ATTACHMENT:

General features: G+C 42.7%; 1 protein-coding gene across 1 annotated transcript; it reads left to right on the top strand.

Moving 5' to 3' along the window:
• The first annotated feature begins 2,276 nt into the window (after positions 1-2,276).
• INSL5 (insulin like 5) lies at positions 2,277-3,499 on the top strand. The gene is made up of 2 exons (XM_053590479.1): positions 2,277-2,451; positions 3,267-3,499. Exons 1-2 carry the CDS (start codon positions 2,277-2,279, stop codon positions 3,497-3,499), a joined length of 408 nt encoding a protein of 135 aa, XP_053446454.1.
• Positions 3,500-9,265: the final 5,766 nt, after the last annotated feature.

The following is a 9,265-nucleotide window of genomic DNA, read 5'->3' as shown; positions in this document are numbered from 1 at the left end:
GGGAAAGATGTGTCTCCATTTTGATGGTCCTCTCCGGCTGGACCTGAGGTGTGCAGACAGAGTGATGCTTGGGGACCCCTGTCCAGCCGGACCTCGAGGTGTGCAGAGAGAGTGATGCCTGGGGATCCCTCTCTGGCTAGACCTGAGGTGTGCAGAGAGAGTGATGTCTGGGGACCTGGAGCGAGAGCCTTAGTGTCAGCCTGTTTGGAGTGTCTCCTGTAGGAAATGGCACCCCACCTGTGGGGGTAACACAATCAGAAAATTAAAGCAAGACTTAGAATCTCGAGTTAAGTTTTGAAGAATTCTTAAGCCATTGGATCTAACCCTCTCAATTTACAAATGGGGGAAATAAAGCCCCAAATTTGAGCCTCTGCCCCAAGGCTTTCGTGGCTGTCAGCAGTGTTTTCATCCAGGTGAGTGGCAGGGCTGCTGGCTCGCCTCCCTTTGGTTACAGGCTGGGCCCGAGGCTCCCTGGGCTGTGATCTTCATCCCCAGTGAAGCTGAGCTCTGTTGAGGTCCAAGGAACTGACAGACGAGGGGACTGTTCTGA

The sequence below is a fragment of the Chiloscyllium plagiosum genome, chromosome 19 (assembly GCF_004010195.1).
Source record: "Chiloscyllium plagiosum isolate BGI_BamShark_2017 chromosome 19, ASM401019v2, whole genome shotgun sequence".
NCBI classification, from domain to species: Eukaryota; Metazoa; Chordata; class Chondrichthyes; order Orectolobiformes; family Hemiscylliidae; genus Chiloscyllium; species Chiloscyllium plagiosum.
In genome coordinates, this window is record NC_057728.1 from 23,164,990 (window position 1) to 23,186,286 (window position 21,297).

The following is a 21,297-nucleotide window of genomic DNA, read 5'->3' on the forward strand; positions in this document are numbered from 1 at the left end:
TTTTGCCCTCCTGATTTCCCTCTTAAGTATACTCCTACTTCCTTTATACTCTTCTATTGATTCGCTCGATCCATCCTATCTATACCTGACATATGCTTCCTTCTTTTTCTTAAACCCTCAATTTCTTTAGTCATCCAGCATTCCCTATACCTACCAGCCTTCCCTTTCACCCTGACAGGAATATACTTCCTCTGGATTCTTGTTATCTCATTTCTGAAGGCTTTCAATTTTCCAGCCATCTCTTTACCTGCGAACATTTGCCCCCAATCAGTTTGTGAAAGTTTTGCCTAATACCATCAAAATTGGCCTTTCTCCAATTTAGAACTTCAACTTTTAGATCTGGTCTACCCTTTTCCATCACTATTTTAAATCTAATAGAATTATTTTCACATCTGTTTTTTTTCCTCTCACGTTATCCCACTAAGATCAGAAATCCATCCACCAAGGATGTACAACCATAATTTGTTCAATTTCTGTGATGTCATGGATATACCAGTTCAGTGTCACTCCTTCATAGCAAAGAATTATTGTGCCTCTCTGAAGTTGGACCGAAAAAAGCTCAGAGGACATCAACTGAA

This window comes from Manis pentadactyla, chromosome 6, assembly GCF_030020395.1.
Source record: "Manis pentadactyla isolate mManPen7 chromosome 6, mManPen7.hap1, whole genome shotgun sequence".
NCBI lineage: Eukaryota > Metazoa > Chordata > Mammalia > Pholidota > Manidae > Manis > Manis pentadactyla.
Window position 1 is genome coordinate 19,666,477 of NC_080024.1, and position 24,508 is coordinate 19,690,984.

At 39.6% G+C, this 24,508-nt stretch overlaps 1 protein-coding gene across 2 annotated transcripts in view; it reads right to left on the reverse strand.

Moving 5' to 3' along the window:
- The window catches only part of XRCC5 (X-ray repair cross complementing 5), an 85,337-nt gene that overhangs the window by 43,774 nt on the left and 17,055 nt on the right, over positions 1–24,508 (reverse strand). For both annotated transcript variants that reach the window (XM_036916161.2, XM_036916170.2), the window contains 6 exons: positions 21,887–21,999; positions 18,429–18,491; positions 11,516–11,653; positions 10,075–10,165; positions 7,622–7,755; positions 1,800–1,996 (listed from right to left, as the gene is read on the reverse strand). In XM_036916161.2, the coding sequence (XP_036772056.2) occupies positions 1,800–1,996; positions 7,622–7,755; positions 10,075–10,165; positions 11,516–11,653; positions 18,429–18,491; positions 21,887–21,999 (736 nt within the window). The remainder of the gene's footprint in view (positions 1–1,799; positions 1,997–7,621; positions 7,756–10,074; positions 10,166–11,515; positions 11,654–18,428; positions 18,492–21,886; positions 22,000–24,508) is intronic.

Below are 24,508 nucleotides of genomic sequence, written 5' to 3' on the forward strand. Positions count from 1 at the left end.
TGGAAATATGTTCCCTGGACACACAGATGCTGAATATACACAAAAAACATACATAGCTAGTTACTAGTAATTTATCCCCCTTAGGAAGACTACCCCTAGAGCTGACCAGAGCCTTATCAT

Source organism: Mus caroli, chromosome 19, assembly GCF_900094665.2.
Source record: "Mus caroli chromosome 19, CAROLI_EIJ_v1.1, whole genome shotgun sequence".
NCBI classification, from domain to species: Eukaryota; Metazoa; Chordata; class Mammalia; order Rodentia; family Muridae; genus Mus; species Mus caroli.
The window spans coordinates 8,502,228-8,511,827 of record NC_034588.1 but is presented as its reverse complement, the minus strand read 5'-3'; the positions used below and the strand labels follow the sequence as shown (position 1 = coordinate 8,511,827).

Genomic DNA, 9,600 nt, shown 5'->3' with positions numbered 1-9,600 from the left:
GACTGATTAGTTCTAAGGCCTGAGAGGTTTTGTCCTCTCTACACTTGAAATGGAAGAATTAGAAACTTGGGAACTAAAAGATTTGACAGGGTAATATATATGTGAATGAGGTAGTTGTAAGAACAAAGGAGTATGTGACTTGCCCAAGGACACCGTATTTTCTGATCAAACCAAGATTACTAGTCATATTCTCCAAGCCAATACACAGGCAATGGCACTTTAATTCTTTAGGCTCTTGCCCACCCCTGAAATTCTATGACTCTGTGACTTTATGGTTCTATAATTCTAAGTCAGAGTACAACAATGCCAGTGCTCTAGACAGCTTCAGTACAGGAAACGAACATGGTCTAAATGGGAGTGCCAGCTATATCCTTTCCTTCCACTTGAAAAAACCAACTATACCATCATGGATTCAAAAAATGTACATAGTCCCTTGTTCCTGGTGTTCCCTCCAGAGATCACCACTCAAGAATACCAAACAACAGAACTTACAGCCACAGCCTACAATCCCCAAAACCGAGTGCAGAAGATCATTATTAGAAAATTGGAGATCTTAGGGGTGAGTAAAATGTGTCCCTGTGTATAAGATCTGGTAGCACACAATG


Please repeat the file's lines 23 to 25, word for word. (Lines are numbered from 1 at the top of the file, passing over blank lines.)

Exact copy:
Source organism: Mus caroli, chromosome 19, assembly GCF_900094665.2.
Source record: "Mus caroli chromosome 19, CAROLI_EIJ_v1.1, whole genome shotgun sequence".
NCBI classification, from domain to species: Eukaryota; Metazoa; Chordata; class Mammalia; order Rodentia; family Muridae; genus Mus; species Mus caroli.